KAMPALA (Reuters) – Uganda’s President Yoweri Museveni said late on Saturday there had been casualties during an attack by Somalia’s Islamist group al Shabaab on a military base manned by Ugandan peacekeepers in the Horn of African country on Friday.
Museveni did not say how many soldiers were killed or wounded but it was the first official admission of losses in the attack among the Ugandan troops who are serving in the African Union Transition Mission in Somalia (ATMIS).
“Condolences to the country and the families of those who died,” Museveni said in a statement, adding the country’s military had set up a panel to investigate what happened.
Al Shabaab has since 2006 has been fighting to topple Somalia’s Western-backed government and establish its own rule based on a strict interpretation of Islamic law.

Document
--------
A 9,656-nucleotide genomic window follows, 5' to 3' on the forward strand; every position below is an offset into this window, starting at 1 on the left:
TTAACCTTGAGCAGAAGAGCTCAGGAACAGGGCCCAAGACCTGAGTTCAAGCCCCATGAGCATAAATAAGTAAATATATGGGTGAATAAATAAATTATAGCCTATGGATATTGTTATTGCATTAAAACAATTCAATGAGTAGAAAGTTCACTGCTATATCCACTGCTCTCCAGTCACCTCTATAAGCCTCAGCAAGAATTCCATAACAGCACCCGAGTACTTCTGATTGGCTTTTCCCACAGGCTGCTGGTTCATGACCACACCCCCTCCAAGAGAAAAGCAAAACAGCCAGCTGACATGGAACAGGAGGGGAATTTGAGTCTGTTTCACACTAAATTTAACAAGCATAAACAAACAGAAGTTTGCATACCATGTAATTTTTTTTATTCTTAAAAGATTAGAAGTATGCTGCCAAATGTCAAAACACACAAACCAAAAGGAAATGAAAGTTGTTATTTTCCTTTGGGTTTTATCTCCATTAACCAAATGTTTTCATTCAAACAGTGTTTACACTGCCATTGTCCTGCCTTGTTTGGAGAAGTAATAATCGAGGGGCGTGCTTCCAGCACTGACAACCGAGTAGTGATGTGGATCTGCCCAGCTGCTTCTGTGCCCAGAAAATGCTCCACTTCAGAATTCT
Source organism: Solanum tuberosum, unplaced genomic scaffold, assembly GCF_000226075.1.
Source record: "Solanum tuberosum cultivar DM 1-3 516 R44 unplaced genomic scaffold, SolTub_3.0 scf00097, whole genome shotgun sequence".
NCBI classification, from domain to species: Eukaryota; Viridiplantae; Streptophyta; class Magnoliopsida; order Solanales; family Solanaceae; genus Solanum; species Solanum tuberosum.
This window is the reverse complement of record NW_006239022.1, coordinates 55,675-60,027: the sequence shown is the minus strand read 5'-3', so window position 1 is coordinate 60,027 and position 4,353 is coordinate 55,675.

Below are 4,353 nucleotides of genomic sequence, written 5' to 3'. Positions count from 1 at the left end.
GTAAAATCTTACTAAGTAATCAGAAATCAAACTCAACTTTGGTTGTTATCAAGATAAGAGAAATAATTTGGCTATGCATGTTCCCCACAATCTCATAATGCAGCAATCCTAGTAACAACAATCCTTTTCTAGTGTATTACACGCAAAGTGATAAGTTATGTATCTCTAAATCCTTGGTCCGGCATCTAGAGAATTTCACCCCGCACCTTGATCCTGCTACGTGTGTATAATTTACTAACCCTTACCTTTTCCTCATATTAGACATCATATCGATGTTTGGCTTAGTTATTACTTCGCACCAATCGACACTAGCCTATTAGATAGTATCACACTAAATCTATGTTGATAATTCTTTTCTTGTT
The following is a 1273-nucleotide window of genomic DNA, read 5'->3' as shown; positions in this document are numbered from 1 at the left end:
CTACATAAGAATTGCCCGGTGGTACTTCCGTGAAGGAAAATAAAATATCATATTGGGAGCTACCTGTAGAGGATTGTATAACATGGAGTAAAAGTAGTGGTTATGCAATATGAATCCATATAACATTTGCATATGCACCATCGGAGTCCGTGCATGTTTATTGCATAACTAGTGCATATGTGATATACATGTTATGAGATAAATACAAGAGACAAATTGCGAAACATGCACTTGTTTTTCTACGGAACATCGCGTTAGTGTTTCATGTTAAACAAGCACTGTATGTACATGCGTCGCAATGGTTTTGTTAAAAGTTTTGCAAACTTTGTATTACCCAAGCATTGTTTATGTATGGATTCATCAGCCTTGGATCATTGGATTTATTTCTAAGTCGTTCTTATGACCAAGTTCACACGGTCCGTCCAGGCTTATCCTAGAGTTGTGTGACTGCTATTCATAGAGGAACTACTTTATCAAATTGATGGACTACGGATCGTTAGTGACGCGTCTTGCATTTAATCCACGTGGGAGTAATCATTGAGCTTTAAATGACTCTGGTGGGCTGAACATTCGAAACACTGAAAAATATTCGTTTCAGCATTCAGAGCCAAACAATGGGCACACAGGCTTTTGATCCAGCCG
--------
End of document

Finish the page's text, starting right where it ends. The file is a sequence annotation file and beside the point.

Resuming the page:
Museveni said during the attack “some of the soldiers there did not perform as expected and panicked, which disorganized them and the al Shabaab took advantage of that to overrun the base and destroy some of the equipment.”
The assailants numbered about 800 and during the attack the Ugandan troops were forced to withdraw to a nearby base, about nine kilometres away, he said.
Al Shabaab fighters targeted the base early on Friday in Bulamarer, 130 km (80 miles) southwest of the capital Mogadishu.
Al Shabaab said in a statement at the time that it had carried out suicide bomb attacks and killed 137 soldiers at the base.
There was no immediate official confirmation of the casualties. Al Shabaab tends to give casualty figures in attacks that differ from those issued by the authorities.
The peacekeeping mission has been in Somalia since 2007 and helps to defend Somalia’s central government against the Islamists.
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